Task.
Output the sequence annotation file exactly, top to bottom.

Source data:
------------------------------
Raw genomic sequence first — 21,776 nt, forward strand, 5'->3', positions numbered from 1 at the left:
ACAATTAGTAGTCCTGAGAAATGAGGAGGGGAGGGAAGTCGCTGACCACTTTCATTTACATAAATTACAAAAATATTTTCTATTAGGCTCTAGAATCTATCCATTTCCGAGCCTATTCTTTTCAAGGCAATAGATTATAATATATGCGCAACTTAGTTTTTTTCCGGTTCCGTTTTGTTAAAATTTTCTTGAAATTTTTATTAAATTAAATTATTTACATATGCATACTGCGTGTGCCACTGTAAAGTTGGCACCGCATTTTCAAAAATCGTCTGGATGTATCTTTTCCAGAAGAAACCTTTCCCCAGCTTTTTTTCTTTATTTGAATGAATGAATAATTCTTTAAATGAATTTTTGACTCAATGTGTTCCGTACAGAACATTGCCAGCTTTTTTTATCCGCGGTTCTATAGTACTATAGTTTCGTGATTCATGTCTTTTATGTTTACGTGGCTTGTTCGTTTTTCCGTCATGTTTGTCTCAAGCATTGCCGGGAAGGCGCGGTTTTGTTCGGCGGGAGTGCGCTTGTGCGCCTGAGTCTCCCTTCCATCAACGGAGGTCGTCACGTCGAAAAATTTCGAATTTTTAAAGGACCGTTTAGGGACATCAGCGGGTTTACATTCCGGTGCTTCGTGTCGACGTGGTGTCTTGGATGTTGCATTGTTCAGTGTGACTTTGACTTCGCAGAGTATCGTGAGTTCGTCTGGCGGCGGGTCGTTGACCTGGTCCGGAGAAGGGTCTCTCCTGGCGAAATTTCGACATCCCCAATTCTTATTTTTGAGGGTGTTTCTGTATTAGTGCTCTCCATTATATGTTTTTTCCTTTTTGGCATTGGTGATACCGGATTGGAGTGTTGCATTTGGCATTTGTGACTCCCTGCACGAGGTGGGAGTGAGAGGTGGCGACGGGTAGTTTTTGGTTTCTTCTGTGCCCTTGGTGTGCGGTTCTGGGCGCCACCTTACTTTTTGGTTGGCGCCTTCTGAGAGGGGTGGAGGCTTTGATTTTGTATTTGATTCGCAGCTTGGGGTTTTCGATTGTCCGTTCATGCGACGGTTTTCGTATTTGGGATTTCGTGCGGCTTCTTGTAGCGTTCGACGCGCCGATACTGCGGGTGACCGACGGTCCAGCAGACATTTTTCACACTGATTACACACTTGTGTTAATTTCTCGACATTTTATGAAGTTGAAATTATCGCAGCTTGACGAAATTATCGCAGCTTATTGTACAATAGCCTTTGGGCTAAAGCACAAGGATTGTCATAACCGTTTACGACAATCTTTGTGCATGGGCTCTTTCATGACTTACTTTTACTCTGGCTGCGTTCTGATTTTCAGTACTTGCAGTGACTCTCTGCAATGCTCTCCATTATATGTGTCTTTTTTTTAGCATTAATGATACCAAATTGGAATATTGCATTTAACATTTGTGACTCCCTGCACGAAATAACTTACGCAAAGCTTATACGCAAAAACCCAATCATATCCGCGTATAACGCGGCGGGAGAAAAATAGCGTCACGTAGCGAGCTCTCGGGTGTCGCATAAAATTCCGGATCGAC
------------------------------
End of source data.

Raw genomic sequence first — 21,776 nt, forward strand, 5'->3', positions numbered from 1 at the left:
ACAATTAGTAGTCCTGAGAAATGAGGAGGGGAGGGAAGTCGCTGACCACTTTCATTTACATAAATTACAAAAATATTTTCTATTAGGCTCTAGAATCTATCCATTTCCGAGCCTATTCTTTTCAAGGCAATAGATTATAATATATGCGCAACTTAGTTTTTTTCCGGTTCCGTTTTGTTAAAATTTTCTTGAAATTTTTATTAAATTAAATTATTTACATATGCATACTGCGTGTGCCACTGTAAAGTTGGCACCGCATTTTCAAAAATCGTCTGGATGTATCTTTTCCAGAAGAAACCTTTCCCCAGCTTTTTTTCTTTATTTGAATGAATGAATAATTCTTTAAATGAATTTTTGACTCAATGTGTTCCGTACAGAACATTGCCAGCTTTTTTTATCCGCGGTTCTATAGTACTATAGTTTCGTGATTCATGTCTTTTATGTTTACGTGGCTTGTTCGTTTTTCCGTCATGTTTGTCTCAAGCATTGCCGGGAAGGCGCGGTTTTGTTCGGCGGGAGTGCGCTTGTGCGCCTGAGTCTCCCTTCCATCAACGGAGGTCGTCACGTCGAAAAATTTCGAATTTTTAAAGGACCGTTTAGGGACATCAGCGGGTTTACATTCCGGTGCTTCGTGTCGACGTGGTGTCTTGGATGTTGCATTGTTCAGTGTGACTTTGACTTCGCAGAGTATCGTGAGTTCGTCTGGCGGCGGGTCGTTGACCTGGTCCGGAGAAGGGTCTCTCCTGGCGAAATTTCGACATCCCCAATTCTTATTTTTGAGGGTGTTTCTGTATTAGTGCTCTCCATTATATGTTTTTTCCTTTTTGGCATTGGTGATACCGGATTGGAGTGTTGCATTTGGCATTTGTGACTCCCTGCACGAGGTGGGAGTGAGAGGTGGCGACGGGTAGTTTTTGGTTTCTTCTGTGCCCTTGGTGTGCGGTTCTGGGCGCCACCTTACTTTTTGGTTGGCGCCTTCTGAGAGGGGTGGAGGCTTTGATTTTGTATTTGATTCGCAGCTTGGGGTTTTCGATTGTCCGTTCATGCGACGGTTTTCGTATTTGGGATTTCGTGCGGCTTCTTGTAGCGTTCGACGCGCCGATACTGCGGGTGACCGACGGTCCAGCAGACATTTTTCACACTGATTACACACTTGTGTTAATTTCTCGACATTTTATGAAGTTGAAATTATCGCAGCTTGACGAAATTATCGCAGCTTATTGTACAATAGCCTTTGGGCTAAAGCACAAGGATTGTCATAACCGTTTACGACAATCTTTGTGCATGGGCTCTTTCATGACTTACTTTTACTCTGGCTGCGTTCTGATTTTCAGTACTTGCAGTGACTCTCTGCAATGCTCTCCATTATATGTGTCTTTTTTTTAGCATTAATGATACCAAATTGGAATATTGCATTTAACATTTGTGACTCCCTGCACGAAATAACTTACGCAAAGCTTATACGCAAAAACCCAATCATATCCGCGTATAACGCGGCGGGAGAAAAATAGCGTCACGTAGCGAGCTCTCGGGTGTCGCATAAAATTCCGGATCGAC